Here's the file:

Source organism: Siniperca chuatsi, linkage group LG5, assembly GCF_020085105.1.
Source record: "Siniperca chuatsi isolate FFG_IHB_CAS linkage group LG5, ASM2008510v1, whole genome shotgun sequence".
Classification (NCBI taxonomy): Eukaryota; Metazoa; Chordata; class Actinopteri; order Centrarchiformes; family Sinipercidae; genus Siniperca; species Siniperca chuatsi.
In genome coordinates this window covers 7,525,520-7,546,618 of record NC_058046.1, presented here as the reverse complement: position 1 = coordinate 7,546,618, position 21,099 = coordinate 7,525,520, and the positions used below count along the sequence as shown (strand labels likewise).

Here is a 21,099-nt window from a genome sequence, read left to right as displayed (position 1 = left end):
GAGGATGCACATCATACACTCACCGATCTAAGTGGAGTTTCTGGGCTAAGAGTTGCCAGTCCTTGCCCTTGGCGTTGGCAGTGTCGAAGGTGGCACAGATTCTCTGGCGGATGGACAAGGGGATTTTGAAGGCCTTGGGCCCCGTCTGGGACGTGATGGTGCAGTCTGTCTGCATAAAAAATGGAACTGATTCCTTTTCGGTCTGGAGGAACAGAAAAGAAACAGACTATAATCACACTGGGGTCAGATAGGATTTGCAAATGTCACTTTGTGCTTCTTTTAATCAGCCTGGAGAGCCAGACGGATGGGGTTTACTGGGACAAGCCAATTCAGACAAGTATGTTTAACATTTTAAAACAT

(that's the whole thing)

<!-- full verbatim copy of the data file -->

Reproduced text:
Source organism: Siniperca chuatsi, linkage group LG5, assembly GCF_020085105.1.
Source record: "Siniperca chuatsi isolate FFG_IHB_CAS linkage group LG5, ASM2008510v1, whole genome shotgun sequence".
Classification (NCBI taxonomy): Eukaryota; Metazoa; Chordata; class Actinopteri; order Centrarchiformes; family Sinipercidae; genus Siniperca; species Siniperca chuatsi.
In genome coordinates this window covers 7,525,520-7,546,618 of record NC_058046.1, presented here as the reverse complement: position 1 = coordinate 7,546,618, position 21,099 = coordinate 7,525,520, and the positions used below count along the sequence as shown (strand labels likewise).

Here is a 21,099-nt window from a genome sequence, read left to right as displayed (position 1 = left end):
GAGGATGCACATCATACACTCACCGATCTAAGTGGAGTTTCTGGGCTAAGAGTTGCCAGTCCTTGCCCTTGGCGTTGGCAGTGTCGAAGGTGGCACAGATTCTCTGGCGGATGGACAAGGGGATTTTGAAGGCCTTGGGCCCCGTCTGGGACGTGATGGTGCAGTCTGTCTGCATAAAAAATGGAACTGATTCCTTTTCGGTCTGGAGGAACAGAAAAGAAACAGACTATAATCACACTGGGGTCAGATAGGATTTGCAAATGTCACTTTGTGCTTCTTTTAATCAGCCTGGAGAGCCAGACGGATGGGGTTTACTGGGACAAGCCAATTCAGACAAGTATGTTTAACATTTTAAAACAT